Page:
"Huge" cash aid to level ethnic poverty
Over half a million people from the nation's ethnic minorities are to receive a "huge" cash injection, the central government announced yesterday.
Employment training schemes will also be made available.
Official statistics show one out of four people from 22 ethnic groups do not have enough food and clothing. One of the goals of the cash and training programme is to rectify this, said senior officials.
Lan Bujin, an official with the Economic Department of the State Ethnic Affairs Commission, said the investment will be "increased by a large margin."
The announcement comes in response to a six-year development programme (2005-10) established last week by the State Council, or cabinet, for the ethnic groups. Each of the 22 has fewer than 100,000 people.
"We are now working with the other central government departments, such as the Ministry of Finance, the Ministry of Communications and state-owned banks, to decide the investment scale in regions inhabited by these groups," Lan said.
Li Wenliang, spokesman of the commission, said the reason for the programme "is that they live in remote areas where natural conditions are harsh and the social development level is low."
The 22 minorities are Maonan, Salar, Blang, Tajik, Achang, Pumi, Ewenki, Nu, Jing, Jino, De'ang, Baoan, Russian, Yugur, Uzbek, Monba, Oroqen, Dulong, Tatar, Hezhe, Gaoshan and Lhoba.
They live in 640 villages in 10 provinces and autonomous regions such as Inner Mongolia, Tibet, Heilongjiang, Yunnan and Xinjiang, Li said. Sixteen of the minorities are located along frontier areas.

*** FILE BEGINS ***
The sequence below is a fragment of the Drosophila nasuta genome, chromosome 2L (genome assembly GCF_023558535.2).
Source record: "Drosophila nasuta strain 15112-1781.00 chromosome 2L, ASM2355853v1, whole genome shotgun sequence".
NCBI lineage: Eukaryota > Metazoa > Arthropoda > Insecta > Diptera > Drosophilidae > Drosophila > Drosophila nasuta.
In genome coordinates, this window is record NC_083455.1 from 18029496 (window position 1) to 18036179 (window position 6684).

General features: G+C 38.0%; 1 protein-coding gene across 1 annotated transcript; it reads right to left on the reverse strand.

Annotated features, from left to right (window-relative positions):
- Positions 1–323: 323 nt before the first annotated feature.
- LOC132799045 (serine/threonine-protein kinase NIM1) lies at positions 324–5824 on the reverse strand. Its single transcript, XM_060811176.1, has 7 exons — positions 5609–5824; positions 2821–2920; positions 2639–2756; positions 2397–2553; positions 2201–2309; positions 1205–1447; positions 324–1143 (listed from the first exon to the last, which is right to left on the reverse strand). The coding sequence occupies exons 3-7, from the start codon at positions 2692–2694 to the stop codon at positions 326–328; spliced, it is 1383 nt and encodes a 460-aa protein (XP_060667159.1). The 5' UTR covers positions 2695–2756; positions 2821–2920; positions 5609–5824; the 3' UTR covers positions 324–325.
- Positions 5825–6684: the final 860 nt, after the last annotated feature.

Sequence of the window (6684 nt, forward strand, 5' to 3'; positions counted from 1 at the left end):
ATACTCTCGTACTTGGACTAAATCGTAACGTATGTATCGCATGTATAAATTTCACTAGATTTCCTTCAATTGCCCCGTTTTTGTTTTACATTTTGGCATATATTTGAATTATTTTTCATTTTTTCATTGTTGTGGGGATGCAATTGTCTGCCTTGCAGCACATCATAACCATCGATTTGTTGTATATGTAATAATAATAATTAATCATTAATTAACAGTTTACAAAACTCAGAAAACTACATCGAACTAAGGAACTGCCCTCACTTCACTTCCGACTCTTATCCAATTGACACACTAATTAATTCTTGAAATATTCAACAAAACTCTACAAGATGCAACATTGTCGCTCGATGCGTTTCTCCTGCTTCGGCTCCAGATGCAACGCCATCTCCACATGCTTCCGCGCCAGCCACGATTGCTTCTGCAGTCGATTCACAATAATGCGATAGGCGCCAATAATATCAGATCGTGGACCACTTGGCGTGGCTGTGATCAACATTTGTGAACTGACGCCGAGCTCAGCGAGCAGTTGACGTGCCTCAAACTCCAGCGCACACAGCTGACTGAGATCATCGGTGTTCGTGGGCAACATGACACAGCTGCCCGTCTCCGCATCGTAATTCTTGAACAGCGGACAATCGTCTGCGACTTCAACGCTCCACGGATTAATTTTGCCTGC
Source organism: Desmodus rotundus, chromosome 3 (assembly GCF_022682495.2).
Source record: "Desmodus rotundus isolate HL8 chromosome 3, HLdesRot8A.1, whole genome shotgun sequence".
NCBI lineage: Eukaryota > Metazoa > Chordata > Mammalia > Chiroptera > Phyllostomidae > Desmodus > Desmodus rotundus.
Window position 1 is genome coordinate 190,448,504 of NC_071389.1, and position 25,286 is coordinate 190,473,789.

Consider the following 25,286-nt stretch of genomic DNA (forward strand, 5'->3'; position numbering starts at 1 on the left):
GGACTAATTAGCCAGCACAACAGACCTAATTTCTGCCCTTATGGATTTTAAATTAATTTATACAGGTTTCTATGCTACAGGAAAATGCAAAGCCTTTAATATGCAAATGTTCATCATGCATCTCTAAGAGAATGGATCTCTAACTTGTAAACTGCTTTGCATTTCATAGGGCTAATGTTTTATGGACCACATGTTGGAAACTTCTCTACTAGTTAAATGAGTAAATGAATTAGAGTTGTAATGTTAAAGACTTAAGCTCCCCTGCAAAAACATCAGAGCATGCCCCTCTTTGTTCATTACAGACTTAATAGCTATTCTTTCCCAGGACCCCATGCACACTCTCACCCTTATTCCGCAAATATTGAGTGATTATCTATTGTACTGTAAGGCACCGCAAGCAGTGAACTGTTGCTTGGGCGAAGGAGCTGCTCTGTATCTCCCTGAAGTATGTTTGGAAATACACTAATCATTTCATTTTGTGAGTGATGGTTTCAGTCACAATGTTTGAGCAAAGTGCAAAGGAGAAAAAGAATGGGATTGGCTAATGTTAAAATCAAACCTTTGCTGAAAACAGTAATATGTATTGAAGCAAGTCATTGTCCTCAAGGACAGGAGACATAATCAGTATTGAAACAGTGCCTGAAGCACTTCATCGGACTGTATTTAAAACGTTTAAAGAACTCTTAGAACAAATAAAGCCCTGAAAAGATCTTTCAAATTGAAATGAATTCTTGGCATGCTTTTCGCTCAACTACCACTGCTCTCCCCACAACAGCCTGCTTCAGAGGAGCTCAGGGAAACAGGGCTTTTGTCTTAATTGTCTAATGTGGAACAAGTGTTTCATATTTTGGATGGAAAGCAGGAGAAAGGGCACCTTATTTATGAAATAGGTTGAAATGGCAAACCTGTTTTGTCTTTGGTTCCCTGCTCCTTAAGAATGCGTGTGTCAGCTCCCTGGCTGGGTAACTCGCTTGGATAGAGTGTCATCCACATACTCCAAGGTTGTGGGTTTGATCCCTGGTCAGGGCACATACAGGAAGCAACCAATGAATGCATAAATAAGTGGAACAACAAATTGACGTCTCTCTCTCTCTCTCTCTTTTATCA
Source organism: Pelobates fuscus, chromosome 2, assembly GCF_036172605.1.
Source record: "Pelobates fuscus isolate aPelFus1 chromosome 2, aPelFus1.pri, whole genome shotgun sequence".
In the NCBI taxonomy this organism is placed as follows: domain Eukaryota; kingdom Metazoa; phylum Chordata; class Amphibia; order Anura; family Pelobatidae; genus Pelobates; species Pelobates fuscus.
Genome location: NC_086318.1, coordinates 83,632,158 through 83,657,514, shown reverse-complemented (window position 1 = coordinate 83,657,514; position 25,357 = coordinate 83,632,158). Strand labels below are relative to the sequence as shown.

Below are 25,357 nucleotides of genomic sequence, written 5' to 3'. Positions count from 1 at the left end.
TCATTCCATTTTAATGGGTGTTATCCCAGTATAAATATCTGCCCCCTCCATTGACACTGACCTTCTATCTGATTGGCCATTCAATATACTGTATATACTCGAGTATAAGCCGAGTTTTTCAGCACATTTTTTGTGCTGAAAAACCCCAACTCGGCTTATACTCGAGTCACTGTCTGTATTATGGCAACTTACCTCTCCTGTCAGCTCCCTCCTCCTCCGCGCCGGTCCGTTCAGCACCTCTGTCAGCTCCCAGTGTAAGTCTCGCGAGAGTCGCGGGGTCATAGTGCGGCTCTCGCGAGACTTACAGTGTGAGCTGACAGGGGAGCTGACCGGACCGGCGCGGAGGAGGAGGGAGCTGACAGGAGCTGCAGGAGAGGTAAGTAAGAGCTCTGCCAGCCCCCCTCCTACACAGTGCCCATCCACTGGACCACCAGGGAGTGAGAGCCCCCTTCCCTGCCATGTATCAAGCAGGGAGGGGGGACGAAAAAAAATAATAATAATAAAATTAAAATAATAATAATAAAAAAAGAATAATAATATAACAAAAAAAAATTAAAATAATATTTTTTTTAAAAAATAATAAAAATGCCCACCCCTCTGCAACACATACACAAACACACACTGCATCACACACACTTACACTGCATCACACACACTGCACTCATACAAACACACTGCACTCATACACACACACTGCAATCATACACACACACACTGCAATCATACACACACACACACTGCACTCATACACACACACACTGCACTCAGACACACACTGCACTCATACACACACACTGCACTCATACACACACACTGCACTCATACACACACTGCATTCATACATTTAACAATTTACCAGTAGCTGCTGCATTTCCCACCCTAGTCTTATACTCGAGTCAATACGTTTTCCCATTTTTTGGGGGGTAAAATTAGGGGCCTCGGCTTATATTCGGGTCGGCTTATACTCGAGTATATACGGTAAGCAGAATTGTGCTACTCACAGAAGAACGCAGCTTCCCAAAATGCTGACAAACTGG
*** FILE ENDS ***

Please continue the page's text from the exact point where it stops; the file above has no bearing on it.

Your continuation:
China has 56 ethnic groups, with Han as the largest one, whose population accounts for 93.3 per cent of the country's 1.3 billion people.
Between 2002-04, the central government allocated 117 million yuan (US$14 million) to develop local infrastructure as well as improve education and health conditions in these regions, Li said.
"The investment in the next five years will be much more than this figure," said Lan, noting that the priority will be given to develop infrastructure, such as roads, water and power facilities.
Local people are also expected to benefit from the increased investment by learning skills to improve their production and getting more access to education and public health service, Lan said.
Liang Dachao, secretary-general of the Association for Underdeveloped Regions in China, said yesterday that the help extended to these ethnic groups helps China striving to build a "harmonious society."
His association, with hundreds of companies as its members, is encouraging more enterprises to invest in areas inhabited by ethnic minorities.
"Business is linked closely with local natural resources," Liang said. "And both enterprises and local people can get benefit from such co-operation."